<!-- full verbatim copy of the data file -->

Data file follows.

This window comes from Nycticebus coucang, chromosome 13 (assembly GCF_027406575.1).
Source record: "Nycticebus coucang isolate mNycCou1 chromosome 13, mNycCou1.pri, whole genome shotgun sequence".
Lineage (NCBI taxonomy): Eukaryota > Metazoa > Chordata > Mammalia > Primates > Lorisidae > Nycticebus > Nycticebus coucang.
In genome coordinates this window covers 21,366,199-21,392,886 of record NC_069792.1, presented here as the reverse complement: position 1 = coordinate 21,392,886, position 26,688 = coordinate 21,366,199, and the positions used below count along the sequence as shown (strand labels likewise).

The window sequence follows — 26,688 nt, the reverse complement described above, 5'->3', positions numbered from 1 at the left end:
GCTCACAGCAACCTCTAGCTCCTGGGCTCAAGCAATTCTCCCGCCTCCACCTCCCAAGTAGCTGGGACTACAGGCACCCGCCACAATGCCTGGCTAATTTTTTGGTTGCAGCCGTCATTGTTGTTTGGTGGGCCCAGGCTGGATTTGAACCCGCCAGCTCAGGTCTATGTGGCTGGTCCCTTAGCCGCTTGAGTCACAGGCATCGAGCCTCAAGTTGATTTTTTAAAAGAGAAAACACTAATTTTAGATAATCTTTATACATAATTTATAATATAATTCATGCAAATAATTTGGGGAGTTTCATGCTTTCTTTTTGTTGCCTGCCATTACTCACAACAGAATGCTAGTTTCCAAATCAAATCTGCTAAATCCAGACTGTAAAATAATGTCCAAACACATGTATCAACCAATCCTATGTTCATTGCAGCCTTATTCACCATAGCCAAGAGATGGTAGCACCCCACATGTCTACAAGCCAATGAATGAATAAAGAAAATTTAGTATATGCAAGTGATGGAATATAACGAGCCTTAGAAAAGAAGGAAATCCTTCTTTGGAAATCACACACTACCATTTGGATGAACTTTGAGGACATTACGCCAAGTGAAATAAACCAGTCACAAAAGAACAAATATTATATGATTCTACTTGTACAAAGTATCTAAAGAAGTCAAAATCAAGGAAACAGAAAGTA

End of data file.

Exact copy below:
This window comes from Nycticebus coucang, chromosome 13 (assembly GCF_027406575.1).
Source record: "Nycticebus coucang isolate mNycCou1 chromosome 13, mNycCou1.pri, whole genome shotgun sequence".
Lineage (NCBI taxonomy): Eukaryota > Metazoa > Chordata > Mammalia > Primates > Lorisidae > Nycticebus > Nycticebus coucang.
In genome coordinates this window covers 21,366,199-21,392,886 of record NC_069792.1, presented here as the reverse complement: position 1 = coordinate 21,392,886, position 26,688 = coordinate 21,366,199, and the positions used below count along the sequence as shown (strand labels likewise).

The window sequence follows — 26,688 nt, the reverse complement described above, 5'->3', positions numbered from 1 at the left end:
GCTCACAGCAACCTCTAGCTCCTGGGCTCAAGCAATTCTCCCGCCTCCACCTCCCAAGTAGCTGGGACTACAGGCACCCGCCACAATGCCTGGCTAATTTTTTGGTTGCAGCCGTCATTGTTGTTTGGTGGGCCCAGGCTGGATTTGAACCCGCCAGCTCAGGTCTATGTGGCTGGTCCCTTAGCCGCTTGAGTCACAGGCATCGAGCCTCAAGTTGATTTTTTAAAAGAGAAAACACTAATTTTAGATAATCTTTATACATAATTTATAATATAATTCATGCAAATAATTTGGGGAGTTTCATGCTTTCTTTTTGTTGCCTGCCATTACTCACAACAGAATGCTAGTTTCCAAATCAAATCTGCTAAATCCAGACTGTAAAATAATGTCCAAACACATGTATCAACCAATCCTATGTTCATTGCAGCCTTATTCACCATAGCCAAGAGATGGTAGCACCCCACATGTCTACAAGCCAATGAATGAATAAAGAAAATTTAGTATATGCAAGTGATGGAATATAACGAGCCTTAGAAAAGAAGGAAATCCTTCTTTGGAAATCACACACTACCATTTGGATGAACTTTGAGGACATTACGCCAAGTGAAATAAACCAGTCACAAAAGAACAAATATTATATGATTCTACTTGTACAAAGTATCTAAAGAAGTCAAAATCAAGGAAACAGAAAGTA